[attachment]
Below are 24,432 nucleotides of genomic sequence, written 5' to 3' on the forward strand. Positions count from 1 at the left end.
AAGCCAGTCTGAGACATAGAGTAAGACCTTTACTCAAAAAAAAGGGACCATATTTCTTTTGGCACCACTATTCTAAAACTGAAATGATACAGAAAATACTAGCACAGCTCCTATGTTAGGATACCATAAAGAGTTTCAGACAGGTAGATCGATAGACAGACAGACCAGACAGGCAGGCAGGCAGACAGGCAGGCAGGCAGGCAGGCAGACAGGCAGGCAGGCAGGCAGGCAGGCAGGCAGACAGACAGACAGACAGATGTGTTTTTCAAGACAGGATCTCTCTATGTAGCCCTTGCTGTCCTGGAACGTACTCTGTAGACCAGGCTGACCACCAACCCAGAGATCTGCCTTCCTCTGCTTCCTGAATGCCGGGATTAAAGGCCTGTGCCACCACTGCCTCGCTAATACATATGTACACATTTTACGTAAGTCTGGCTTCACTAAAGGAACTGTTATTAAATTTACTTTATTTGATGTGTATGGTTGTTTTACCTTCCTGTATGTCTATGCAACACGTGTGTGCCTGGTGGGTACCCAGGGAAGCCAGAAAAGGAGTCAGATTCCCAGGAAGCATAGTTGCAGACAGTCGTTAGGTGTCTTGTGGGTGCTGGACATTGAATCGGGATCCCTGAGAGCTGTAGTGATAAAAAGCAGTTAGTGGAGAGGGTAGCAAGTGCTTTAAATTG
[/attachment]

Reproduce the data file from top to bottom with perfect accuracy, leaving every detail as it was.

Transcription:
Below are 24,432 nucleotides of genomic sequence, written 5' to 3' on the forward strand. Positions count from 1 at the left end.
AAGCCAGTCTGAGACATAGAGTAAGACCTTTACTCAAAAAAAAGGGACCATATTTCTTTTGGCACCACTATTCTAAAACTGAAATGATACAGAAAATACTAGCACAGCTCCTATGTTAGGATACCATAAAGAGTTTCAGACAGGTAGATCGATAGACAGACAGACCAGACAGGCAGGCAGGCAGACAGGCAGGCAGGCAGGCAGGCAGACAGGCAGGCAGGCAGGCAGGCAGGCAGGCAGACAGACAGACAGACAGATGTGTTTTTCAAGACAGGATCTCTCTATGTAGCCCTTGCTGTCCTGGAACGTACTCTGTAGACCAGGCTGACCACCAACCCAGAGATCTGCCTTCCTCTGCTTCCTGAATGCCGGGATTAAAGGCCTGTGCCACCACTGCCTCGCTAATACATATGTACACATTTTACGTAAGTCTGGCTTCACTAAAGGAACTGTTATTAAATTTACTTTATTTGATGTGTATGGTTGTTTTACCTTCCTGTATGTCTATGCAACACGTGTGTGCCTGGTGGGTACCCAGGGAAGCCAGAAAAGGAGTCAGATTCCCAGGAAGCATAGTTGCAGACAGTCGTTAGGTGTCTTGTGGGTGCTGGACATTGAATCGGGATCCCTGAGAGCTGTAGTGATAAAAAGCAGTTAGTGGAGAGGGTAGCAAGTGCTTTAAATTG